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Murray Journal

Viewmont teacher runs Boston Marathon with the support of students

Nov 22, 2021 12:15PM ● By Julie Slama

Viewmont fourth-grade teacher Kristen Snow was all smiles after completing the Boston Marathon Oct. 11 with her fastest time, 3 hours 44 minutes. (Photo courtesy of Kristen Snow)

By Julie Slama | [email protected]

There was a time fourth-teacher Kristen Snow didn’t think she would ever run faster than a four-hour marathon.

“I was never a fast runner, and I didn’t know how to be a fast runner,” she said, recalling her five-hour Deseret News marathon. 

Fast forward a handful of years to this October when the entire Viewmont student body was cheering Snow on and running with her before she departed to run the prestigious Boston Marathon.

“It was so awesome,” said Snow who also is one of the coaches with the school’s Girls on the Run program. “The whole school lined the field outside, cheering for me and had all made signs. It was just an amazing send-off. It was really special.”

That feeling of support from 2,368 miles way carried with her through her 26.2-mile race.

“I did really well,” she said. “I beat my goal. I wanted to finish in 3:45 and I ran it in 3:44.”

Snow said that the start was a rolling start, so “as soon as I got there, I started to run. I felt great, and it was so cool because there are spectators the entire 26.2 miles. I’ve never seen so many people so excited to cheer random strangers on. People would cheer ‘you’ve got this’ and ‘you can do this.’ The atmosphere was phenomenal.”

However, it wasn’t total strangers. Her husband and two boys traveled with her from Murray to Massachusetts to support her. Her brother and father, who recently was diagnosed with Parkinson’s disease, traveled from Virginia. The group cheered her on at 18 miles, then her brother met her at mile marker 25 to cheer again and her family celebrated with her at the end of the race.

“It was amazing—the people, the spirit of it. Everybody is there to help each other. It’s hard to put into words, just the emotion of it,” Snow said.

In fact, before she made it to the end, she stopped for a minute about one mile from the end of the race, tears streaming down her face.

She wasn’t injured or exhausted, rather “I was just emotional knowing that I’ve come so far. There was a time when women couldn’t even run this marathon or any marathons and then knowing that we’re here doing it, it was super emotional. I cried just the whole rest of the way. I was so excited to be here; I was excited to be done. I was running this marathon and there was a time when I didn’t even think I could do it. Knowing that I qualified and worked so hard to get here was one of those surreal moments.”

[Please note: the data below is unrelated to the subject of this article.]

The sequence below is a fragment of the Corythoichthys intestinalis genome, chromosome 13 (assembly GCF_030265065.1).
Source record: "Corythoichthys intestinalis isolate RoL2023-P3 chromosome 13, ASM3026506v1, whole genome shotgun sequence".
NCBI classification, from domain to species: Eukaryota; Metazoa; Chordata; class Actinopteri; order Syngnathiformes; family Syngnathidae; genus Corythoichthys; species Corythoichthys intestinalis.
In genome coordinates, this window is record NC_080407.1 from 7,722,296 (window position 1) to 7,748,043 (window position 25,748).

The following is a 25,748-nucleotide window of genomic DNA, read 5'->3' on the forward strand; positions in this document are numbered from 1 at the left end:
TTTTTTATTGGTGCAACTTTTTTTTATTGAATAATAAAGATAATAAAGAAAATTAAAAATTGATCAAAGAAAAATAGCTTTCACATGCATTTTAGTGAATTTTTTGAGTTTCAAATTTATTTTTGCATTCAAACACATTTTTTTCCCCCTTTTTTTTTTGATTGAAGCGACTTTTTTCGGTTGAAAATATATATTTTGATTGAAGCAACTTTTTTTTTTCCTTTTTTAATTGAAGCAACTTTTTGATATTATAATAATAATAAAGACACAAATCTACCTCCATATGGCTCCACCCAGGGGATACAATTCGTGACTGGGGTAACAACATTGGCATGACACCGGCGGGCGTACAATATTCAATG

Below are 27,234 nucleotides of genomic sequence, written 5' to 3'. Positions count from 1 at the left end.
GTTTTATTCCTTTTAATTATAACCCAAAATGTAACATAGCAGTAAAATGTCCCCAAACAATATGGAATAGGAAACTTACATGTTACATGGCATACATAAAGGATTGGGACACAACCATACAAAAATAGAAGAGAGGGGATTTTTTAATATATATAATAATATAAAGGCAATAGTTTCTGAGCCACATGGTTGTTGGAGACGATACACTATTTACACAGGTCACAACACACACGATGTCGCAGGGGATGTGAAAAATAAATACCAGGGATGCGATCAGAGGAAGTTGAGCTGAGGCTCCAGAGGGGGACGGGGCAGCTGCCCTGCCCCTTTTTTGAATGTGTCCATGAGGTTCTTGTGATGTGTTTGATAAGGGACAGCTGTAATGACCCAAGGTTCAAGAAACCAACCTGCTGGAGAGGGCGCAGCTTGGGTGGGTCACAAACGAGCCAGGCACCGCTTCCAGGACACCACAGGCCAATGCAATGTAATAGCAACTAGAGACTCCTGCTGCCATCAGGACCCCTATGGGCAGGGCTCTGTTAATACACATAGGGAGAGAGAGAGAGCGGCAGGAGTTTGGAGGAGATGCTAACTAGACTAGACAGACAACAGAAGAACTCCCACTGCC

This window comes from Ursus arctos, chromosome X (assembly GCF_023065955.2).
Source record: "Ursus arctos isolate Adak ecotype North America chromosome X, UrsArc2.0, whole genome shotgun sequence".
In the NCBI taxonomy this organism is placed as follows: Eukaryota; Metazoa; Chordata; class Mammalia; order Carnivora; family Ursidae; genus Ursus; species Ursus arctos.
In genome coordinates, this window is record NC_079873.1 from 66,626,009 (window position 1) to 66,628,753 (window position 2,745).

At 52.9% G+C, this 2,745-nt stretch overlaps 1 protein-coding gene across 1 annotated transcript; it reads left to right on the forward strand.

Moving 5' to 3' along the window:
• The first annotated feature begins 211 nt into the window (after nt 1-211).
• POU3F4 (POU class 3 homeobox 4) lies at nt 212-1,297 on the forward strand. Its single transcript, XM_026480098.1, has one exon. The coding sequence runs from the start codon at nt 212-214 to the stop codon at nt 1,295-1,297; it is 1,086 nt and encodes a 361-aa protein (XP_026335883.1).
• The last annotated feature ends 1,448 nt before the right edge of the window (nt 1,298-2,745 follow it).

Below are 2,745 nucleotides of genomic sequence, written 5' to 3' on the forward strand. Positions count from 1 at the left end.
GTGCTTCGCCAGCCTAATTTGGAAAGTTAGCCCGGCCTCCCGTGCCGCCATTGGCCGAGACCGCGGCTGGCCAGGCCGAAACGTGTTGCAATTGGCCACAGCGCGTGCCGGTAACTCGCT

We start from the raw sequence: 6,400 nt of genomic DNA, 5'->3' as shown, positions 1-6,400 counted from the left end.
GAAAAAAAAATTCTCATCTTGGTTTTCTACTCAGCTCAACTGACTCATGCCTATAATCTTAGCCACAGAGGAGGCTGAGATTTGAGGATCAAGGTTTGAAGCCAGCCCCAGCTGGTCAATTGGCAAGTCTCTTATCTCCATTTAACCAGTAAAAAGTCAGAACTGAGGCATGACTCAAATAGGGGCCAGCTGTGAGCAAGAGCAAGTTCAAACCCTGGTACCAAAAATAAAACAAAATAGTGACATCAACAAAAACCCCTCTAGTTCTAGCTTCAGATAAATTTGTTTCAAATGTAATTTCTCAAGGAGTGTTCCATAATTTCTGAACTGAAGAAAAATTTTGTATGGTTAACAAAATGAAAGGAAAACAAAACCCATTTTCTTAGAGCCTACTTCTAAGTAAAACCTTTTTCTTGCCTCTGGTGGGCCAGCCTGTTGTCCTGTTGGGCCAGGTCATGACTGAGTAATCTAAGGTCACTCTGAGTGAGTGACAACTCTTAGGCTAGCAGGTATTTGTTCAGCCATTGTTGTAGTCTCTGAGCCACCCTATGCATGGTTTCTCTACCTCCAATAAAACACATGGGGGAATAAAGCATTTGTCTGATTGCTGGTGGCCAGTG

Snow, 38, began running in her 20s as a form of staying in shape, but soon she became a dedicated runner, getting up at 4:30 a.m. to run eight to 10 miles with friends before going to school. She keeps a pair of running shoes at her desk in case students want to run with her during the day.

Snow ran her first half-marathon 11 years ago, then expanded to her first marathon.

“I hired some running coaches after my first marathon, then I ran a 3:40. So, I thought, ‘Oh my gosh, this can happen. I can run faster,” she said. 

That was four years ago, when she ran the marathon in Las Vegas. 

Since then, she ran the St. George marathon twice, qualifying both in 2018 and 2019 for the Boston Marathon. However, to limit the number of runners, the Boston Athletic Association sets a cut-off time of those times submitted. It was after she submitted her first time of 3:33, that she learned she missed the cut-off by six seconds.

“At that point, I thought I have to do it again because I have to qualify and actually have a big enough buffer to make it,” she said.

Her 2019 time of 3:26 made the cut-off, but then COVID-19 canceled the 2020 marathon. She had hoped to run it in April 2021, but it got pushed back to Oct. 11.

“They were able to put it on, but they kept the field down and only had a limited number of entries. I was lucky enough to still meet that cut-off,” she said, saying her Boston Marathon medal will first be proudly displayed in her living room before it will be moved to join other medals on a shelf with her mantra, “She believes she could, so she did.”

Snow said that she knew her first marathon is considered by many to be harder than many.

“I like challenges. Now I do ultramarathons. I love being able to push my body to see what I’m capable of,” she said, adding she has raced two 50-milers and two 50-kilometers and a 100-miler is on her bucket list along with a half Iron Man triathlon. “I love running. I love that I don’t need anything except a pair of running shoes and I can walk out the door anywhere and just run. I feel like I can run my whole life. I plan to keep running marathons in my 70s and 80s.”

During the race, she knew she wasn’t doing it alone. Back at Viewmont Elementary, students were tracking her progress.

“They were all narrating what mile I was on, so they were all following the race instead of paying attention in class. I was told that when I crossed the finish line, they all cheered for me,” said Snow, who plans to take the medal to school so her students can be inspired by it. “I’ve told my students if you ever want to run a marathon, I’ll be there with you.”